19

When I've been asked to setup some presentations about security awareness, I've always used something that is familiar to the user base to demonstrate weaknesses that can be exploited. Let's take a simple organization, Acme. Acme has about 200 employees, a robust IT infrastructure, top of the line firewalls, secure applications, a smart CISO, etc. Their ...


18

They could use it to send the detonation signal to that nuclear weapon they've secreted in a warehouse in Manhattan. That's pretty much the worst-case scenario.


17

Forget about it, just report to police (local and in Spain) and let them deal with it.


16

They could dial their own number to get yours (assuming your number isn't private.) I think I just invented a new, somewhat forceful and creepy, pick-up move.


14

You mistyped the URL: http://drive.googe.com http://drive.google.com ^ There I confirmed that the redirect to router.php happens when you mistype the URL, and does not happen when you type it correctly. Note that typosquatting (which is what this is called) is a serious security problem as you no doubt can see. Had the ...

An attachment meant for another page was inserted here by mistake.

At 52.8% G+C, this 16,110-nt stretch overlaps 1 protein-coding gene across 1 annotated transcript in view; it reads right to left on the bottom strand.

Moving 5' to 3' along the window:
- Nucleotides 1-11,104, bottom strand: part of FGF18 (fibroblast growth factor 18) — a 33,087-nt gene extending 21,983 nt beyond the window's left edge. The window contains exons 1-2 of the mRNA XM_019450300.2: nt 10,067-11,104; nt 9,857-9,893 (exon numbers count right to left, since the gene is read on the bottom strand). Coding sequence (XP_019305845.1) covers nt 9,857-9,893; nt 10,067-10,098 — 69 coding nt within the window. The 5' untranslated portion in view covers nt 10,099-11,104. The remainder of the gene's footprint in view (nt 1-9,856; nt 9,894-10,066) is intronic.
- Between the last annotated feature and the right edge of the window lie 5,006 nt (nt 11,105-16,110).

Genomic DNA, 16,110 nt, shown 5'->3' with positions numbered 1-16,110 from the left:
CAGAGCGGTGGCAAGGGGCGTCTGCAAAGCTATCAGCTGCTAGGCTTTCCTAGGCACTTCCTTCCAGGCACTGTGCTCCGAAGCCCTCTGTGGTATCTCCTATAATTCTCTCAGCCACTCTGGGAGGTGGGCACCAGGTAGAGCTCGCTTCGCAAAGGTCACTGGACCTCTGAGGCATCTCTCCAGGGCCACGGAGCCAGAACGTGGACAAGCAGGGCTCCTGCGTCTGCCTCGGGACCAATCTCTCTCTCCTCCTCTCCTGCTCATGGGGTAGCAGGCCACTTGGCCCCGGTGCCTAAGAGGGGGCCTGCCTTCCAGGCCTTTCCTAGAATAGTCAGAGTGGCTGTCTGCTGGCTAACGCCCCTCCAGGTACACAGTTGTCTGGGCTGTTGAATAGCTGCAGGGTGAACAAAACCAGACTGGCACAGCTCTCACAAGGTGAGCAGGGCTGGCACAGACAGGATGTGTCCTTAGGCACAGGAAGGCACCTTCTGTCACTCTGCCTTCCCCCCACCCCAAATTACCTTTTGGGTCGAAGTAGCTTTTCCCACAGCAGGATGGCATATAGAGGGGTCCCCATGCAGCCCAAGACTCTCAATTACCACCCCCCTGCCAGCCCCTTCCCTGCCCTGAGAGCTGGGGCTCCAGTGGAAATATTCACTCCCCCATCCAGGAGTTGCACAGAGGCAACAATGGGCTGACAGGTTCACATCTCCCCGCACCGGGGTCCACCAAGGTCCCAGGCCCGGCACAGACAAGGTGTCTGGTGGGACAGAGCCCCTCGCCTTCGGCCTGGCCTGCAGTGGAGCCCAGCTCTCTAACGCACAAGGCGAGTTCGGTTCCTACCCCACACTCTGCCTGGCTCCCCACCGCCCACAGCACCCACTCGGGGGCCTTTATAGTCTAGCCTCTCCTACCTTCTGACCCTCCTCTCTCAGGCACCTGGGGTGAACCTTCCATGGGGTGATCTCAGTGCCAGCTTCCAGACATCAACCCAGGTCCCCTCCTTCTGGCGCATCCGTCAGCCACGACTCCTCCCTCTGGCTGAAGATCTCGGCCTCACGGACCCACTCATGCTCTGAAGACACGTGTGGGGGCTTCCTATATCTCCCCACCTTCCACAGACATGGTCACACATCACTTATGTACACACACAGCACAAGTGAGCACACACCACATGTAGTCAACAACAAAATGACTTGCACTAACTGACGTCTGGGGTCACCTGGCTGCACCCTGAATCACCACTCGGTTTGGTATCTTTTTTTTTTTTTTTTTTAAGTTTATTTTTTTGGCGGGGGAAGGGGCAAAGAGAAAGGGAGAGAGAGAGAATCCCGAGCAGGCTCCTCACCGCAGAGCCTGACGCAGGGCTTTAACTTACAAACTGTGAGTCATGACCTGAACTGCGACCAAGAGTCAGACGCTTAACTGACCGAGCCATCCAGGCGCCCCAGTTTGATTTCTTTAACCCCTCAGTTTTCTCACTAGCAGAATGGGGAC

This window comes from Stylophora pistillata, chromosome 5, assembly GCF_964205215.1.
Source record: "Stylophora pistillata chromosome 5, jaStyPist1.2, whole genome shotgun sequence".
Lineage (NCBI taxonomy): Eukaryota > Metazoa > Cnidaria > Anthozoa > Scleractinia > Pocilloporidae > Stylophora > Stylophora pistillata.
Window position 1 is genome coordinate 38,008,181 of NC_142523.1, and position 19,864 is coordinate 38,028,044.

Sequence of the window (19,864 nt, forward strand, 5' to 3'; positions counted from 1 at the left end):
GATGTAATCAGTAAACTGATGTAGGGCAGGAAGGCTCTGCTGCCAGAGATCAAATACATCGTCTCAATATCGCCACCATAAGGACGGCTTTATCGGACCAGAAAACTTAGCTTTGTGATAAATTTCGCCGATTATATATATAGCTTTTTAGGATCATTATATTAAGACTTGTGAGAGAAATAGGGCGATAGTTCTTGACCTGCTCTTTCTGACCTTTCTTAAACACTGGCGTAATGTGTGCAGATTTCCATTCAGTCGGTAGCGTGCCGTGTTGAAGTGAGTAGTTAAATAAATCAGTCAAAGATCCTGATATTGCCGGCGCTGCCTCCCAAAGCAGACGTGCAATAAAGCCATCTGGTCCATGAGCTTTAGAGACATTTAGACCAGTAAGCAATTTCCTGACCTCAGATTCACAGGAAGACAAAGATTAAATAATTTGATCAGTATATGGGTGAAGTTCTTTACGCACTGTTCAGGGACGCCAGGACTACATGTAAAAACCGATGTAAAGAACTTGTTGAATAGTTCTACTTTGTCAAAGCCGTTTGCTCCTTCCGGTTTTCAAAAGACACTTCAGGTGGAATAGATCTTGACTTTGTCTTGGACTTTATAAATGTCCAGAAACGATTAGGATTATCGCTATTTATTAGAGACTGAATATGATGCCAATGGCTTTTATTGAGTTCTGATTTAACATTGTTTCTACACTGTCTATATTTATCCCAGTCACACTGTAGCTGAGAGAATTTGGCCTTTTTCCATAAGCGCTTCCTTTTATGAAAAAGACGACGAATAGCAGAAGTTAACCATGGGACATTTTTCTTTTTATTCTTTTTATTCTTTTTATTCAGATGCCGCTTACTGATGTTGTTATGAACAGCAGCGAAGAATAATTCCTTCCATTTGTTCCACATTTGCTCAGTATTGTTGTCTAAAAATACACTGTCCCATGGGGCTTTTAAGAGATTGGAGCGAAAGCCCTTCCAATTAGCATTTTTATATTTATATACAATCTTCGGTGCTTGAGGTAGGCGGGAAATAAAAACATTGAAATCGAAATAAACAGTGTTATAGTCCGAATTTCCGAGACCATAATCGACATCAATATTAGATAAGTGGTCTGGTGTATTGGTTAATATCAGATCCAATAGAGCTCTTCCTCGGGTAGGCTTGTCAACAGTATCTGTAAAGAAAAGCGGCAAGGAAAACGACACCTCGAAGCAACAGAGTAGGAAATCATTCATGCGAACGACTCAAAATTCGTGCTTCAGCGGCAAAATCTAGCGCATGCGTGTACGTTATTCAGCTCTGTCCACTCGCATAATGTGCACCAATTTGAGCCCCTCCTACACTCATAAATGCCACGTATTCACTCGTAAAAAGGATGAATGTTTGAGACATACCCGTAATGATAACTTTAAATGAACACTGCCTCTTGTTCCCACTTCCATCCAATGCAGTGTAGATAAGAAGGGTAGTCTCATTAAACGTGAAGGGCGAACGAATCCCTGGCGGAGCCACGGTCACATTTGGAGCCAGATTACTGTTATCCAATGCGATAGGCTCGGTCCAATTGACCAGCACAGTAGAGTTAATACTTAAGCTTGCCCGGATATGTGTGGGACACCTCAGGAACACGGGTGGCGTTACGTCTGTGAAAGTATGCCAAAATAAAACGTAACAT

13

@p____h already answered pretty well most of what occurs when an account is hacked, but I wanted to add my salt regarding a recently hack of a Gmail account that is very interesting to read! It's the recent Cloudflare attack. This is just AMAZING, the attacker used 4 flaw in various services, not only Cloudflare's : AT&T was tricked into ...


13

Social engineering is hard to mitigate problem. Why? Because it's targeting the weakest security point of all system: users. So indeed, the more complicated the system is, the more complicated for attacker it gets. But usually, they get information because someone does not respect the protocol, e.g. sending confidential data by fax, giving information to ...


13